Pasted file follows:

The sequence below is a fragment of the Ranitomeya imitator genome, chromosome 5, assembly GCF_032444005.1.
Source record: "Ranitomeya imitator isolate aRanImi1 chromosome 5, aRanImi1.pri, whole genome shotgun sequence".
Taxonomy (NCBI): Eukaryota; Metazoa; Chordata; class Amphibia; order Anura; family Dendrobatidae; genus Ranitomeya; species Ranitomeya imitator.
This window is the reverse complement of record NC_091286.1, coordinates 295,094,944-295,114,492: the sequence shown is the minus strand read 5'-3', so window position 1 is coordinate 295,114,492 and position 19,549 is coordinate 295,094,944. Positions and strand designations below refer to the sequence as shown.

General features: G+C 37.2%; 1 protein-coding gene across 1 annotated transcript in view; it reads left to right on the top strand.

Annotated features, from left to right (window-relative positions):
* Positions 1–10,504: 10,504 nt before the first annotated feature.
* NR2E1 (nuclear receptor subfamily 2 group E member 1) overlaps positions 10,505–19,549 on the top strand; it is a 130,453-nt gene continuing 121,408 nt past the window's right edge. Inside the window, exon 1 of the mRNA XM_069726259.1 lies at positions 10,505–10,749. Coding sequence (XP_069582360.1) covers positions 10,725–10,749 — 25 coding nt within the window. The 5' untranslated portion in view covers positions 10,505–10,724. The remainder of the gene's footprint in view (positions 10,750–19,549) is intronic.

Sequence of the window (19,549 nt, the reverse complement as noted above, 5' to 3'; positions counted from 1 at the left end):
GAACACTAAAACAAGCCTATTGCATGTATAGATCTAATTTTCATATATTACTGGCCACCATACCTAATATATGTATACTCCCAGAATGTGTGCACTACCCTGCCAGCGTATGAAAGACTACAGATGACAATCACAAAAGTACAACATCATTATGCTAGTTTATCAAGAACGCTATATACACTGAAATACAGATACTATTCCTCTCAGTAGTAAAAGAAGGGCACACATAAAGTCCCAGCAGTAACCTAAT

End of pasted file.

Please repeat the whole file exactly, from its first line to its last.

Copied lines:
The sequence below is a fragment of the Ranitomeya imitator genome, chromosome 5, assembly GCF_032444005.1.
Source record: "Ranitomeya imitator isolate aRanImi1 chromosome 5, aRanImi1.pri, whole genome shotgun sequence".
Taxonomy (NCBI): Eukaryota; Metazoa; Chordata; class Amphibia; order Anura; family Dendrobatidae; genus Ranitomeya; species Ranitomeya imitator.
This window is the reverse complement of record NC_091286.1, coordinates 295,094,944-295,114,492: the sequence shown is the minus strand read 5'-3', so window position 1 is coordinate 295,114,492 and position 19,549 is coordinate 295,094,944. Positions and strand designations below refer to the sequence as shown.

General features: G+C 37.2%; 1 protein-coding gene across 1 annotated transcript in view; it reads left to right on the top strand.

Annotated features, from left to right (window-relative positions):
* Positions 1–10,504: 10,504 nt before the first annotated feature.
* NR2E1 (nuclear receptor subfamily 2 group E member 1) overlaps positions 10,505–19,549 on the top strand; it is a 130,453-nt gene continuing 121,408 nt past the window's right edge. Inside the window, exon 1 of the mRNA XM_069726259.1 lies at positions 10,505–10,749. Coding sequence (XP_069582360.1) covers positions 10,725–10,749 — 25 coding nt within the window. The 5' untranslated portion in view covers positions 10,505–10,724. The remainder of the gene's footprint in view (positions 10,750–19,549) is intronic.

Sequence of the window (19,549 nt, the reverse complement as noted above, 5' to 3'; positions counted from 1 at the left end):
GAACACTAAAACAAGCCTATTGCATGTATAGATCTAATTTTCATATATTACTGGCCACCATACCTAATATATGTATACTCCCAGAATGTGTGCACTACCCTGCCAGCGTATGAAAGACTACAGATGACAATCACAAAAGTACAACATCATTATGCTAGTTTATCAAGAACGCTATATACACTGAAATACAGATACTATTCCTCTCAGTAGTAAAAGAAGGGCACACATAAAGTCCCAGCAGTAACCTAAT